Kristy: Totally. And not only is it HUGE—which seems to be more about his need to look impressive than hers for a TV—but also, he insists she “wanted it.”

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Rebecca: It’s one of the things I love about this movie: its subversion of rom-com tropes. Because rom-coms are FULL of things that are weird and gross and borderline abusive, but they’re presented as “romantic.” And in Colossal, they play with the fact that you’re conditioned to Hollywood movies to THINK they’re romantic. But no, they’re totally warning signs, like they would be in real life.

Kristy: Then there’s lines like “She asked for it.” And Gloria’s in such a messy moment, she doesn’t trust herself, so she trusts him.

Rebecca: And he knows that. He manipulates her messiness. But, at the same time, the movie is always very clear about never framing Oscar’s behavior as Gloria’s fault. It’s not “oh, well, if only she hadn’t been passed out he wouldn’t have been able to do that, so it’s not entirely his fault.” No. It’s VERY clearly his fault. And it’s a very slow, gradual reveal, for me.

Kristy: The distributor, NEON teased this twist with a clever clip, where he basically reveals he’s been stalking her online. And it doesn’t play as cute. It’s creepy. And his trespasses grow more and more alarming.

Rebecca: Like “Ohhh, Oscar’s kind of being a creeper here… ok, no, that’s REALLY bad, but are they… are they really doing this? They’re really doing this!”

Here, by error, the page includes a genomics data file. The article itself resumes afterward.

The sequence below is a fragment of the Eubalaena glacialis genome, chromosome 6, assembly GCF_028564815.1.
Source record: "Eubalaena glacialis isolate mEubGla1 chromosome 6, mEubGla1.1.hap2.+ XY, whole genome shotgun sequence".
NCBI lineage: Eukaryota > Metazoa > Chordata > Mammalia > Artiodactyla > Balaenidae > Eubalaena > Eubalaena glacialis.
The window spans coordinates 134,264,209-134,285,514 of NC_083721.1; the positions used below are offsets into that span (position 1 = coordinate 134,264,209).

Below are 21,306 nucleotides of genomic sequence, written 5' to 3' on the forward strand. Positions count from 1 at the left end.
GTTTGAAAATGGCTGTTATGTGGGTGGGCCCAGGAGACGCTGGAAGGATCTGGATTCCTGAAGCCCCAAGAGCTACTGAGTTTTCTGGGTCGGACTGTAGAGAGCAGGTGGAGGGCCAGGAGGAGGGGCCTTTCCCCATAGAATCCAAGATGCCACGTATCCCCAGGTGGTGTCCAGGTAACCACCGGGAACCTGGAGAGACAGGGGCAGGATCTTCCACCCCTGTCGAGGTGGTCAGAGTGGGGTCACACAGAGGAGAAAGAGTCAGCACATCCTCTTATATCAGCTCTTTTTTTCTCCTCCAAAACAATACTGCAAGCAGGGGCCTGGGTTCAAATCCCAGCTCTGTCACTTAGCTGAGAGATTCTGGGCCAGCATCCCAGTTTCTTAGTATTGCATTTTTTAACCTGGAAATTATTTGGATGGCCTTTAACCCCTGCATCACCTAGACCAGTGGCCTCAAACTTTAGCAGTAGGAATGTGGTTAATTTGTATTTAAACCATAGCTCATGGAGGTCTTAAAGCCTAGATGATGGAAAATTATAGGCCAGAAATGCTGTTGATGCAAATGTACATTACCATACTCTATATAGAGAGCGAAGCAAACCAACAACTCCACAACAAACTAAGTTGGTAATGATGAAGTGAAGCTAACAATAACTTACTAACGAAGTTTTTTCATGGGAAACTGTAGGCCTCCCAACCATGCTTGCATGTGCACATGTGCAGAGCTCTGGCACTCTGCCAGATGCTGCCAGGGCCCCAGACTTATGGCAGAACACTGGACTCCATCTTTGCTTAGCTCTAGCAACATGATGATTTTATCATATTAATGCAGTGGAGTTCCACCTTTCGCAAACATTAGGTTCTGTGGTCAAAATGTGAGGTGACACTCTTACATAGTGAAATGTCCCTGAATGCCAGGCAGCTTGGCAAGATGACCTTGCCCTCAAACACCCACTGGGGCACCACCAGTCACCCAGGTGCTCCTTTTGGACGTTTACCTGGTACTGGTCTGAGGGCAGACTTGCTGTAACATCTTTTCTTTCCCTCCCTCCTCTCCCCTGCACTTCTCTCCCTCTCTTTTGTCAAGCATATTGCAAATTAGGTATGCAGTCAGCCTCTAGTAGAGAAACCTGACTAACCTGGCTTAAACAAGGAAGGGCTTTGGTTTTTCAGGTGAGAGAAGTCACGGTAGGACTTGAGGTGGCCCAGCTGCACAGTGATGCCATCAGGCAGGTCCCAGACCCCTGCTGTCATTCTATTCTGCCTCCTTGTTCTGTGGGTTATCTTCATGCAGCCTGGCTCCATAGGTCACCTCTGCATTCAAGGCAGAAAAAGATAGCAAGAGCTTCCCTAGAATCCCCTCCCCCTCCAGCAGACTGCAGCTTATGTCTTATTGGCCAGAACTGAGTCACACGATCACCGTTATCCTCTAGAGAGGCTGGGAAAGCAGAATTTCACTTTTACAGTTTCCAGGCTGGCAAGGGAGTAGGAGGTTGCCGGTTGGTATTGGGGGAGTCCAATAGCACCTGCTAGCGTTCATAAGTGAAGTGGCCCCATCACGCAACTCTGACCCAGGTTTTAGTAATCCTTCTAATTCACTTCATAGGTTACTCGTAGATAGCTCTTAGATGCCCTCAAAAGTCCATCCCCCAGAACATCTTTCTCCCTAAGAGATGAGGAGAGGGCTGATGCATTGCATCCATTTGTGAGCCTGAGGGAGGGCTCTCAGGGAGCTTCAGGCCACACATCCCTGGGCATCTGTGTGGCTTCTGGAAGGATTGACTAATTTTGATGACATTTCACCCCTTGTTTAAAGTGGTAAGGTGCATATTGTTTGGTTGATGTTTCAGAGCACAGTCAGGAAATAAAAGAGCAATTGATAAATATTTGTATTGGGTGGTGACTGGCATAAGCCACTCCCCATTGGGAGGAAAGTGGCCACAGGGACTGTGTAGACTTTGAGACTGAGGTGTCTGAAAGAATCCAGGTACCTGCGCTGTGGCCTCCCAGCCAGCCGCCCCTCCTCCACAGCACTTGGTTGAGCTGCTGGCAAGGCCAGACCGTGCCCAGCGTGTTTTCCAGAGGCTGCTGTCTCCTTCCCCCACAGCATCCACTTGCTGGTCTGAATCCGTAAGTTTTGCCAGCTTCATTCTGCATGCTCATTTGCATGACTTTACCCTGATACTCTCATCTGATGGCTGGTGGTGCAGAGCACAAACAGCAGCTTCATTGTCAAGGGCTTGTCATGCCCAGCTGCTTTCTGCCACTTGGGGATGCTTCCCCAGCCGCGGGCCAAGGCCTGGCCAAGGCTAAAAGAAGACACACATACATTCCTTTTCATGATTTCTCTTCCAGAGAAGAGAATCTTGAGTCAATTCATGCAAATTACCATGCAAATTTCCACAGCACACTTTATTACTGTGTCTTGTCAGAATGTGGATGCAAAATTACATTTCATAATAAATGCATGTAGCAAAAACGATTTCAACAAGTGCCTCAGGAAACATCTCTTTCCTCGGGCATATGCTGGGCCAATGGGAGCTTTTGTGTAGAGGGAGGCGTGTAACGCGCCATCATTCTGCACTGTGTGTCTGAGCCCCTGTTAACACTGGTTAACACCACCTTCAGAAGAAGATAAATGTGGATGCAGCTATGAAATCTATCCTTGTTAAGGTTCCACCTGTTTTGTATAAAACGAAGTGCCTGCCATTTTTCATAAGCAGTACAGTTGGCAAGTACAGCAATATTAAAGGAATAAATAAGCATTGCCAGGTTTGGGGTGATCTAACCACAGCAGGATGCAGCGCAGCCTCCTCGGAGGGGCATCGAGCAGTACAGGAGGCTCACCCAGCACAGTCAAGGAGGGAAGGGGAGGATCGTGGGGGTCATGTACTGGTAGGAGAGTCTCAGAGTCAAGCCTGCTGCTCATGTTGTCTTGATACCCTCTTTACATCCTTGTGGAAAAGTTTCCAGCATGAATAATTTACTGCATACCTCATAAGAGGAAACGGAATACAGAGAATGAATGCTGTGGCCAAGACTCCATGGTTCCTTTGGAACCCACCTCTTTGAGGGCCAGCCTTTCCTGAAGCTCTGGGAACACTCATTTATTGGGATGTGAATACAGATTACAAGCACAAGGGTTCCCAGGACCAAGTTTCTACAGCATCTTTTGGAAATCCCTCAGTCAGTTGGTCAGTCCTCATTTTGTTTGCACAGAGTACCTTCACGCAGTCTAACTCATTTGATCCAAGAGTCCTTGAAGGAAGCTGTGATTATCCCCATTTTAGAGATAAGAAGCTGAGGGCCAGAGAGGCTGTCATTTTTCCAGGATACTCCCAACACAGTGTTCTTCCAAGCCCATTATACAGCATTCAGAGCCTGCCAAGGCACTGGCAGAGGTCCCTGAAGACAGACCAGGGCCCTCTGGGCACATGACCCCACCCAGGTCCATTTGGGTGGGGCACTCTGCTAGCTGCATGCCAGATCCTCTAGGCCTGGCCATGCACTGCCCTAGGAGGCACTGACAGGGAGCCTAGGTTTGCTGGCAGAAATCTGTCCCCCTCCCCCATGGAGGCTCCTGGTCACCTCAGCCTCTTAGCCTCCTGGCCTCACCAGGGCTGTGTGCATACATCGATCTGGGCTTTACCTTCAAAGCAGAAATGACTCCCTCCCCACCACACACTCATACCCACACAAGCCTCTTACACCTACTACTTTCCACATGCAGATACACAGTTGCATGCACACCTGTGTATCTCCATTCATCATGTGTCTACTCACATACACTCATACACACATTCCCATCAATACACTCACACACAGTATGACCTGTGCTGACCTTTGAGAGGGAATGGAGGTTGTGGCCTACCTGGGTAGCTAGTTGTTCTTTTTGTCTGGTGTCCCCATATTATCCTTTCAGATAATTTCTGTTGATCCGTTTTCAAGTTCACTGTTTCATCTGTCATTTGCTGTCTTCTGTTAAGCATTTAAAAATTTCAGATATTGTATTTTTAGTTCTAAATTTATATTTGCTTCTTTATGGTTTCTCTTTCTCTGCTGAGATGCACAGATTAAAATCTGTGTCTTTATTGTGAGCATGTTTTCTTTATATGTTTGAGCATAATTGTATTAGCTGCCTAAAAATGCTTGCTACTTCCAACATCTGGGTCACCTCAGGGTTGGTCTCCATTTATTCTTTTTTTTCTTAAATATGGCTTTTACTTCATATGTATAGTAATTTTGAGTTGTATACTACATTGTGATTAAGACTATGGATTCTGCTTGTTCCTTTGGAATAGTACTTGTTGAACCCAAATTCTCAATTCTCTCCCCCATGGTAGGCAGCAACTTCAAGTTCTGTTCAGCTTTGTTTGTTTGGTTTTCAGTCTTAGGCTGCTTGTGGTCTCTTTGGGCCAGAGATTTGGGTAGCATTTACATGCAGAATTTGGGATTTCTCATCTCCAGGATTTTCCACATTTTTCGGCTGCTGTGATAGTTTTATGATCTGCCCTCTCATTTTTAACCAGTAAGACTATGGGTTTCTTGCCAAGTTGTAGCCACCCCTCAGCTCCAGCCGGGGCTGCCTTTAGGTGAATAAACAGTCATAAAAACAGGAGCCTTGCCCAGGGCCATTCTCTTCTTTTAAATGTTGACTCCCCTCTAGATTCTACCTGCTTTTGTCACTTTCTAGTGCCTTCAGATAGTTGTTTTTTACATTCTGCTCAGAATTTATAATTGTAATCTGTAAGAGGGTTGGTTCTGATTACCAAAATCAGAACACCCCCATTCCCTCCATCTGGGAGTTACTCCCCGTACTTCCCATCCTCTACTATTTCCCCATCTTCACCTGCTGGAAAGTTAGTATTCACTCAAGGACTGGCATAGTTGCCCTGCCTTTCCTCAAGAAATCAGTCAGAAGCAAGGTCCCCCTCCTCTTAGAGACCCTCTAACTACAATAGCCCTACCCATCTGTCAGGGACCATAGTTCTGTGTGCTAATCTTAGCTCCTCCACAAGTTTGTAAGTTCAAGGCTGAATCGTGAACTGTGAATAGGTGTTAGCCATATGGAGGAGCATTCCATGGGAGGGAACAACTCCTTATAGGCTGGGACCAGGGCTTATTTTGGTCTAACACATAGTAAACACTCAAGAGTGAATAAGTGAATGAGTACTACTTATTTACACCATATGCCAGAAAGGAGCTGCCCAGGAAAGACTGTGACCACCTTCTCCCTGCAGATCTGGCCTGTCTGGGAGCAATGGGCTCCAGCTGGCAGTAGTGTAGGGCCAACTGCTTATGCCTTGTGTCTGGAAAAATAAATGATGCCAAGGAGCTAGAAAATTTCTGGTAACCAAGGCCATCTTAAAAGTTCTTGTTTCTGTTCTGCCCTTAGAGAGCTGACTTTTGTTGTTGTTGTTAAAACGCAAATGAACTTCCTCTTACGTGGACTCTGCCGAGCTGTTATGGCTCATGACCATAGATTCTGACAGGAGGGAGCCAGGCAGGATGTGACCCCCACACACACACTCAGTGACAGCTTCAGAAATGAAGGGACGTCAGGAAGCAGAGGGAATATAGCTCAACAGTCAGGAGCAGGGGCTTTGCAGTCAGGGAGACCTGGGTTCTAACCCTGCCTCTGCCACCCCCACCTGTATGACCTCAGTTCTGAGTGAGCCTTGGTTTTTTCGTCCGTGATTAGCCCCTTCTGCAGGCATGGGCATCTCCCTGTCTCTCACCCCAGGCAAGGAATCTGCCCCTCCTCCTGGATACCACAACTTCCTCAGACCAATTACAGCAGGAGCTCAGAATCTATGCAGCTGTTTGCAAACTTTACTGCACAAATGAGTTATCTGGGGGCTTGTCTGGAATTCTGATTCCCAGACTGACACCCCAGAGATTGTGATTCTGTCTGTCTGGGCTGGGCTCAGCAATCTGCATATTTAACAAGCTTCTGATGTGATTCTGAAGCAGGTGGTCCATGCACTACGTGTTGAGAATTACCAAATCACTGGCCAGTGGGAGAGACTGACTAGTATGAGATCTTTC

Kristy: When it’s revealed he broke into her home, I screamed. And he actually says stuff like “Please know that I’m only being this pushy because deep down I know you want it.” And “I’m done with being Mr. Nice Guy.”

Rebecca: Implying that he thought he was a nice guy before then! In this guy’s head, he’s being completely reasonable. Which I discussed in an interview with the director, plug plug.

Kristy: I watched Colossal the first time sitting between a young woman and an older man. They both enjoyed the movie, but I noticed during the red flags, she was cringing and even gasping. He was unmoved until much later on. Because he’s being “nice” to her. So what’s her problem?

Rebecca: And I spoke to an older gentleman who said he thought Oscar’s transition from good guy to evil abuser was too abrupt. And I was like, “What the fuck movie did you see?”

Kristy: Right. Because rom-coms have long promoted Nice Guy behavior. A girl says she doesn’t want to see anymore? Go to her house with a boom box and blast Peter Gabriel.

Rebecca: There are red flags ALL OVER. One that stuck with me is a bit that takes place after Gloria/Monster has slapped Oscar/Robot, and it’s basically been turned into a meme. Oscar is humiliated. And he won’t. stop. watching. the. video. This guy’s super-sensitive to humiliation, especially humiliation at the hands of a woman. But he’s passive aggressive about it. He never confronts her or anything. He just lays on the sofa playing it over and over and over. And I’m like, “OK, that’s sexist men who harass women on Twitter. That’s it right there.” They’re resentful, they’re sensitive to perceived humiliation, they hate women because they think of themselves as superior to them and don’t like when the world doesn’t work out that way. They’re passive aggressive and think of themselves as reasonable and nice and not abusers.